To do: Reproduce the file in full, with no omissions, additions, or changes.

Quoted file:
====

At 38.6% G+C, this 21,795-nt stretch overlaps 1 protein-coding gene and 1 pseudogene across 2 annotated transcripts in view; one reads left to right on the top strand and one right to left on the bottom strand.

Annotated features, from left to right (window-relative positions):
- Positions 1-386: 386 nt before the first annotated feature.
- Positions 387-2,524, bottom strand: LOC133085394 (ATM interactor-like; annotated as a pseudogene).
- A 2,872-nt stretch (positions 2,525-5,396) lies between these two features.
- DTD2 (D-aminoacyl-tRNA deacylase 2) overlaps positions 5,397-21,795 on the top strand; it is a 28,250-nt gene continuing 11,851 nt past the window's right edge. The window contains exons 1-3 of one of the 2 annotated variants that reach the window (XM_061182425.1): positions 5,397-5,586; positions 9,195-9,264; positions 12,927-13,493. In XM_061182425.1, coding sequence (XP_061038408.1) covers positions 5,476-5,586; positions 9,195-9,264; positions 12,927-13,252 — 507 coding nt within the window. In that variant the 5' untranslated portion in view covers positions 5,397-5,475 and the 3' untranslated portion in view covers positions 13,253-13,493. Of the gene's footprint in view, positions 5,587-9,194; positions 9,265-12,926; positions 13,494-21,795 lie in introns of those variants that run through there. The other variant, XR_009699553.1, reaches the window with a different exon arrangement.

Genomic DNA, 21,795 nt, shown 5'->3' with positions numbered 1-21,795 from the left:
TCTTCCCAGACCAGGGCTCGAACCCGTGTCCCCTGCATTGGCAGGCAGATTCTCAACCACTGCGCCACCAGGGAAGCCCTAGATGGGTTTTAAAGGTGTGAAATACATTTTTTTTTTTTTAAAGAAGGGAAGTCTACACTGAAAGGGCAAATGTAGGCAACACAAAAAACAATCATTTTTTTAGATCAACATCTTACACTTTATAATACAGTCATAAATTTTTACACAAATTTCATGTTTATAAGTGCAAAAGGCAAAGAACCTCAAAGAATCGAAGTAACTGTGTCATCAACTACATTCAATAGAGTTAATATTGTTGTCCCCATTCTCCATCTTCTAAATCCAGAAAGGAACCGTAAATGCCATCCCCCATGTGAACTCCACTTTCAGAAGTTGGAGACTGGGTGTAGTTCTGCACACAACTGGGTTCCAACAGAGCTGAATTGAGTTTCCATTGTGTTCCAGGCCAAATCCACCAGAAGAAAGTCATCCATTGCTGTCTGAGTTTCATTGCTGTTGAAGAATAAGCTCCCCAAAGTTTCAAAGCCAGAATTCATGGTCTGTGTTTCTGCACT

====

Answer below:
At 38.6% G+C, this 21,795-nt stretch overlaps 1 protein-coding gene and 1 pseudogene across 2 annotated transcripts in view; one reads left to right on the top strand and one right to left on the bottom strand.

Annotated features, from left to right (window-relative positions):
- Positions 1-386: 386 nt before the first annotated feature.
- Positions 387-2,524, bottom strand: LOC133085394 (ATM interactor-like; annotated as a pseudogene).
- A 2,872-nt stretch (positions 2,525-5,396) lies between these two features.
- DTD2 (D-aminoacyl-tRNA deacylase 2) overlaps positions 5,397-21,795 on the top strand; it is a 28,250-nt gene continuing 11,851 nt past the window's right edge. The window contains exons 1-3 of one of the 2 annotated variants that reach the window (XM_061182425.1): positions 5,397-5,586; positions 9,195-9,264; positions 12,927-13,493. In XM_061182425.1, coding sequence (XP_061038408.1) covers positions 5,476-5,586; positions 9,195-9,264; positions 12,927-13,252 — 507 coding nt within the window. In that variant the 5' untranslated portion in view covers positions 5,397-5,475 and the 3' untranslated portion in view covers positions 13,253-13,493. Of the gene's footprint in view, positions 5,587-9,194; positions 9,265-12,926; positions 13,494-21,795 lie in introns of those variants that run through there. The other variant, XR_009699553.1, reaches the window with a different exon arrangement.

Genomic DNA, 21,795 nt, shown 5'->3' with positions numbered 1-21,795 from the left:
TCTTCCCAGACCAGGGCTCGAACCCGTGTCCCCTGCATTGGCAGGCAGATTCTCAACCACTGCGCCACCAGGGAAGCCCTAGATGGGTTTTAAAGGTGTGAAATACATTTTTTTTTTTTTAAAGAAGGGAAGTCTACACTGAAAGGGCAAATGTAGGCAACACAAAAAACAATCATTTTTTTAGATCAACATCTTACACTTTATAATACAGTCATAAATTTTTACACAAATTTCATGTTTATAAGTGCAAAAGGCAAAGAACCTCAAAGAATCGAAGTAACTGTGTCATCAACTACATTCAATAGAGTTAATATTGTTGTCCCCATTCTCCATCTTCTAAATCCAGAAAGGAACCGTAAATGCCATCCCCCATGTGAACTCCACTTTCAGAAGTTGGAGACTGGGTGTAGTTCTGCACACAACTGGGTTCCAACAGAGCTGAATTGAGTTTCCATTGTGTTCCAGGCCAAATCCACCAGAAGAAAGTCATCCATTGCTGTCTGAGTTTCATTGCTGTTGAAGAATAAGCTCCCCAAAGTTTCAAAGCCAGAATTCATGGTCTGTGTTTCTGCACT